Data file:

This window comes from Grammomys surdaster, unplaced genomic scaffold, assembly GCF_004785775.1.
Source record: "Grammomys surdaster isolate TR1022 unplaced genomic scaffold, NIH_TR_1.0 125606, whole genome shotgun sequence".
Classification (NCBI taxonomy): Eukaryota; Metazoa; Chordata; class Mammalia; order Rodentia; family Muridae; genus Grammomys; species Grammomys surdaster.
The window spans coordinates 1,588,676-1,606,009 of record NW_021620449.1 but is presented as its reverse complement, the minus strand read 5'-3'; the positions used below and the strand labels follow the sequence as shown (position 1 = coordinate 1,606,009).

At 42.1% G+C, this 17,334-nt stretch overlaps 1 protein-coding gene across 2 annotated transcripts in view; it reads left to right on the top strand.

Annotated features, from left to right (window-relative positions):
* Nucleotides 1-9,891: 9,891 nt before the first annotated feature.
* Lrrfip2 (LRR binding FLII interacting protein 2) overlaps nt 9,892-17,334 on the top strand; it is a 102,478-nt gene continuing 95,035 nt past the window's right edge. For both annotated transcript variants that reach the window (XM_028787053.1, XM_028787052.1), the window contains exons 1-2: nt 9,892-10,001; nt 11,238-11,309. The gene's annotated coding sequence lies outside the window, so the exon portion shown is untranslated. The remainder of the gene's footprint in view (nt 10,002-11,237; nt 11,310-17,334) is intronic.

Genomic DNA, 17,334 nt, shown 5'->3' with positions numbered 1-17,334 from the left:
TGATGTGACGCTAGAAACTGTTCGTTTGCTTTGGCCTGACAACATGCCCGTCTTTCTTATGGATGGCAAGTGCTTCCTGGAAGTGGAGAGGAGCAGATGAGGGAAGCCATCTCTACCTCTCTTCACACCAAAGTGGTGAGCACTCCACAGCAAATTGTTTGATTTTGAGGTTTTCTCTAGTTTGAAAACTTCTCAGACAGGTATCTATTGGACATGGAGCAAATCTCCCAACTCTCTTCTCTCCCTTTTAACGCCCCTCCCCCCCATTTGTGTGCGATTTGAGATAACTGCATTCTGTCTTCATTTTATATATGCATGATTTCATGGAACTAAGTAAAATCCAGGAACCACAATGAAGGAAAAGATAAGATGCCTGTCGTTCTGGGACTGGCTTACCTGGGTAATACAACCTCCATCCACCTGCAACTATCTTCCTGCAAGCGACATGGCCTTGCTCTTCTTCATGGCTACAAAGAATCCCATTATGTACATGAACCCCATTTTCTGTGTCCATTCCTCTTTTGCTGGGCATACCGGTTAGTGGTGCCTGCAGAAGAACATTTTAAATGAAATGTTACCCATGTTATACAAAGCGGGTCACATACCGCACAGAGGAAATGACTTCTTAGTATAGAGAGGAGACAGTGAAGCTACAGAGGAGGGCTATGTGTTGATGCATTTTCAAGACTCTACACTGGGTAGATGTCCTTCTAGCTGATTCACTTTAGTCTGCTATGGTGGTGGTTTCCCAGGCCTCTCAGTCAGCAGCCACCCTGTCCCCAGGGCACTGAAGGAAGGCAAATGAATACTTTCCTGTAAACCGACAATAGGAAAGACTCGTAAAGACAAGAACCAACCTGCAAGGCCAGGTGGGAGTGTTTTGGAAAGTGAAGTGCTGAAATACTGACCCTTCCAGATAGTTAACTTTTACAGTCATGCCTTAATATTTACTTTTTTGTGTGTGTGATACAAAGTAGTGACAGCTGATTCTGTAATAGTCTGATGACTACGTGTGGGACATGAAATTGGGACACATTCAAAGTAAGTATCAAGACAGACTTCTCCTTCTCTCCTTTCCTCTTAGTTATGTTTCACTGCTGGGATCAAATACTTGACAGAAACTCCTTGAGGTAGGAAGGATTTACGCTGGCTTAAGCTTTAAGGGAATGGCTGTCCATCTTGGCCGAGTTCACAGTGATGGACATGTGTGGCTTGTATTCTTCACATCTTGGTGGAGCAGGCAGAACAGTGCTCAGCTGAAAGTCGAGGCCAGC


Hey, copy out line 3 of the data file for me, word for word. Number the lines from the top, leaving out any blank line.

Classification (NCBI taxonomy): Eukaryota; Metazoa; Chordata; class Mammalia; order Rodentia; family Muridae; genus Grammomys; species Grammomys surdaster.